A wreck just south of Trenton Tuesday night sent a Tennessee teen to Vanderbilt Children’s hospital.
The incident happened around 8:30 about two miles south of Trenton on U.S. 41.
Todd County Sheriff Joey Johnson said Russell Frank Boisseau of Adams, Tennessee swerved to miss a deer, causing him to lose control of his vehicle and overturn. The man and his 15-year old daughter were temporarily trapped inside, but only the girl was injured.
Air Evac took her to Vanderbilt for non-life-threatening injuries. The Trenton Volunteer Department, Guthrie Police, State Police and Todd County EMS assisted at the scene.
Three significant road construction projects will slow traffic in Todd County for a while.
The most extensive project is on Pilot Road Road just east of the Christian County line, where a sink hole closed one lane of traffic earlier this spring. The Kentucky Highway Department says a barrier wall will be installed along the slide area that's been closed several weeks and the compromised area will then be reinforced with new rock.
One lane of traffic will continue to be open and temporary traffic signals will remain in place. The project is expected to take about six weeks and motorists are urged to use caution in that area.
Meanwhile, milling and resurfacing work was set to begin next Tuesday night and continue for about a week on the Elkton Public Square. That work is expected to last for about a week and will require traffic restrictions and flag men directing motorists.
A portion of U.S. 41 in downtown Guthrie will also be resurfaced in the coming days, beginning at the stop sign turning toward downtown. The Guthrie portion of the project is expected to last about two days.
The Kentucky Jailers Association recently asked the state to not renew its contract with the Marion Adjustment Center due to dropping state inmate numbers at local jails—but that request has been denied so far.
Todd County Jailer Greg Allen says the the private prison contract was brought up at the Kentucky Jailers Association meeting earlier this month, but the state says they expect to see an influx of state inmates at county jails in the coming weeks.
County jails rely on the state paying them to house state inmates to stay financially viable and Allen says the population drop has been significant across Kentucky. In Todd County, there are now 53—down by just over 30 from a year ago.
Allen says he's contacted officials in Tennessee looking for other options, but hasn't had any luck so far.
Arkansas is experiencing a jail over-crowding problem and inmates from that state are an option, but Allen says there would have to be a group of jails in western Kentucky willing to take a large group for Arkansas to justify the cost of transport.
A dozen people were stuck in an elevator for at least an hour near the top of the Jefferson Davis Monument Saturday afternoon.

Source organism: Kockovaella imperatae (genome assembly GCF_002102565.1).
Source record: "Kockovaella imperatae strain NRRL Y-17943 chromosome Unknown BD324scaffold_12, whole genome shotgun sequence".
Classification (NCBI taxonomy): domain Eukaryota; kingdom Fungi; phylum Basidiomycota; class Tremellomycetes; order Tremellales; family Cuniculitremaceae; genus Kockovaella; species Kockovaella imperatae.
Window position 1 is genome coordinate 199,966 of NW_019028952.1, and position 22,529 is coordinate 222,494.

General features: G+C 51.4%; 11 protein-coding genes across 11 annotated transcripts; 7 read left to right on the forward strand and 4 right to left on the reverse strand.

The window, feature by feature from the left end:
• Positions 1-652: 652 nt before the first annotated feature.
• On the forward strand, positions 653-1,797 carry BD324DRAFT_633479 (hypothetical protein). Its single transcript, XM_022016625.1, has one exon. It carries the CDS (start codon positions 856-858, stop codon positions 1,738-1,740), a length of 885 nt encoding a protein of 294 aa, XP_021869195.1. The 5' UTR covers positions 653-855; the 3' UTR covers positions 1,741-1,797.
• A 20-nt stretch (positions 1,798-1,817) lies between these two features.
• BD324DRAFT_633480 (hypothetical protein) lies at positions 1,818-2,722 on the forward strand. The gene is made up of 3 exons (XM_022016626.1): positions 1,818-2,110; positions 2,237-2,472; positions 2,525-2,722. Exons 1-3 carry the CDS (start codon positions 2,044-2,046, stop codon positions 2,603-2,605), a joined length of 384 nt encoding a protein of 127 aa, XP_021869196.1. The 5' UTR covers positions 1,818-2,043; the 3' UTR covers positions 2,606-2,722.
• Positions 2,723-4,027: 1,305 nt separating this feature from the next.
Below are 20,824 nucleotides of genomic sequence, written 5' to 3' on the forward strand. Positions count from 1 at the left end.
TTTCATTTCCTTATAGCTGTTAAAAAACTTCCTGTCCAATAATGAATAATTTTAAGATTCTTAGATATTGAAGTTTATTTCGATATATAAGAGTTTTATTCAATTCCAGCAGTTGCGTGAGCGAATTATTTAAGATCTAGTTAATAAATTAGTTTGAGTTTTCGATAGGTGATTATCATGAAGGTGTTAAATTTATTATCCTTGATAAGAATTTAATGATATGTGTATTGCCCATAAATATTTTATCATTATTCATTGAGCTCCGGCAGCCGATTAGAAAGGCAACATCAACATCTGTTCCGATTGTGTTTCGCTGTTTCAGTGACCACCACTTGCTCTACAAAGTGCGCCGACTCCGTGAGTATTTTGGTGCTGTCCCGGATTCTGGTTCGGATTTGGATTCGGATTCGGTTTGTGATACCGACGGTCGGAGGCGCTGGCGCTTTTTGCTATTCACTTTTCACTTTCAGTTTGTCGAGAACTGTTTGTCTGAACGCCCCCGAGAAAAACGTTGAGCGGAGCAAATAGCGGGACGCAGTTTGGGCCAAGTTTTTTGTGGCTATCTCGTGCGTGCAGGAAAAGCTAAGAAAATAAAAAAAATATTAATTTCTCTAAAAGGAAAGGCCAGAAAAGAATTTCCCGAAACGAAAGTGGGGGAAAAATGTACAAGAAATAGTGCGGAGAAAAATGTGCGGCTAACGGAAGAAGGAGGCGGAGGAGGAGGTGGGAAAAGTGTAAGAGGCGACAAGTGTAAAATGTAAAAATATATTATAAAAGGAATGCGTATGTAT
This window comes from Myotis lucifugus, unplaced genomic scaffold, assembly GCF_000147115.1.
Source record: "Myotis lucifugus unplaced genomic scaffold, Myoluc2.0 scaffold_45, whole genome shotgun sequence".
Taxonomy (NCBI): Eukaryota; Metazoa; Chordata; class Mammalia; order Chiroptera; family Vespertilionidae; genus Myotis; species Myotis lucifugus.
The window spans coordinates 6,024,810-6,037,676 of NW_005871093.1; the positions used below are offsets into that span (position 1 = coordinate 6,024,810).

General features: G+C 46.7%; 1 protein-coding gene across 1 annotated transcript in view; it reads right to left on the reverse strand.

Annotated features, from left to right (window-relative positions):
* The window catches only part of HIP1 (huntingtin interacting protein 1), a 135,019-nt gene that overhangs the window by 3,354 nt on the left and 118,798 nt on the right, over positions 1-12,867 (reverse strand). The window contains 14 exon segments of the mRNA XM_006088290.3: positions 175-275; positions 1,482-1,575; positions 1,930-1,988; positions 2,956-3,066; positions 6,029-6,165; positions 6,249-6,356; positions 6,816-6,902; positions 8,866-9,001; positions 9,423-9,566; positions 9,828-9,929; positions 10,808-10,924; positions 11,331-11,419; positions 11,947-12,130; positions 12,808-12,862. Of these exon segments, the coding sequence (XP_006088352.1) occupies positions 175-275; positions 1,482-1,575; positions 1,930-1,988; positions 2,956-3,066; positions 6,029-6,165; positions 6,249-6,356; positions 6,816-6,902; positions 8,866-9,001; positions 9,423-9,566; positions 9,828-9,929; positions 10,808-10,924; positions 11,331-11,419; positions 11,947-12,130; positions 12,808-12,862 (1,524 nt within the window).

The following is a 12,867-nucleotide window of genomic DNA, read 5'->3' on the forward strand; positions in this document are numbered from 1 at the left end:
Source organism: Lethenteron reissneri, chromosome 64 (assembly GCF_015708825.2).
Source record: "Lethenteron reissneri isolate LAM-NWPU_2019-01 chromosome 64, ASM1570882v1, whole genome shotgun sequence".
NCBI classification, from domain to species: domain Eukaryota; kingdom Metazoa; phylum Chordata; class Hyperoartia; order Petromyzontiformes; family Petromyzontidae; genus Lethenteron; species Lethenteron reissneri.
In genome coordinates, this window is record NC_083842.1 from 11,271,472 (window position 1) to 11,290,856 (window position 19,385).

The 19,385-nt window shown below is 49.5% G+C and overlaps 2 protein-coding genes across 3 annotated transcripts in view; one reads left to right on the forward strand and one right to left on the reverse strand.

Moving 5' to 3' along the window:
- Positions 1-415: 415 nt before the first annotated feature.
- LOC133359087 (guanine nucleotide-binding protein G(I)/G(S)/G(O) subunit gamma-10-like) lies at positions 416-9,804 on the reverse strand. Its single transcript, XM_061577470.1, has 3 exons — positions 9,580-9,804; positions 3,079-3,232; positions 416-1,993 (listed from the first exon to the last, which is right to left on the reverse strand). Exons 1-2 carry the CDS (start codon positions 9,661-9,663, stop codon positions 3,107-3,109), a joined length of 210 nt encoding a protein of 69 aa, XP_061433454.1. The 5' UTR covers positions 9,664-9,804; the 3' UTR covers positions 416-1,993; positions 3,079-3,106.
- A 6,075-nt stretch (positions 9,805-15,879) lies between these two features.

The Fairview Volunteer Fire Department was called to the monument just before 4:30 and a crew climbed the stairs to the top where the door to the elevator was stuck. Twelve people were onboard, including a small child and an elderly woman.
Responders were able to open the elevator and the individuals who had been trapped made the long walk down. The elderly woman was reportedly assisted down the stairs. No one required a trip to the hospital.
The Todd County Rescue Squad, EMS and the Hopkinsville Fire Department also responded and assisted at the scene.
Friday morning featured a busy meeting for Todd Fiscal Court, which passed final reading of a budget, hired a Dispatch Director and purchased a new van for the jail.
The 6.4 million dollar spending plan passed unanimously on second reading and Judge-Executive Daryl Greenfield says it's one he feels good about.
The cost of living raise for county employees is a little less than two percent and Judge Greenfield says he doesn't anticipate any tax increases from county government.
Meanwhile, former Dispatch Director Donna Ruby recently submitted her resignation to take another job. Magistrates unanimously approved the promotion of Karen Stratton to fill that post at a salary of about $28,000 annually. Former Hopkinsville-Christian County ECC Director Judy Toombs was hired by Todd Fiscal Court to be a consultant during the transition at a contracted cost of $15 hourly.
Jailer Greg Allen asked for and received permission to purchase a used van to transport inmates at a cost of $11,000. Magistrate Brent Spurlin cast the only “no” vote over concerns about sagging revenues from fewer state inmates.
County Attorney Mac Johns reminded residents to contact his office to set up a payment plan if they haven't paid their property taxes and said there are still several accounts that need some work.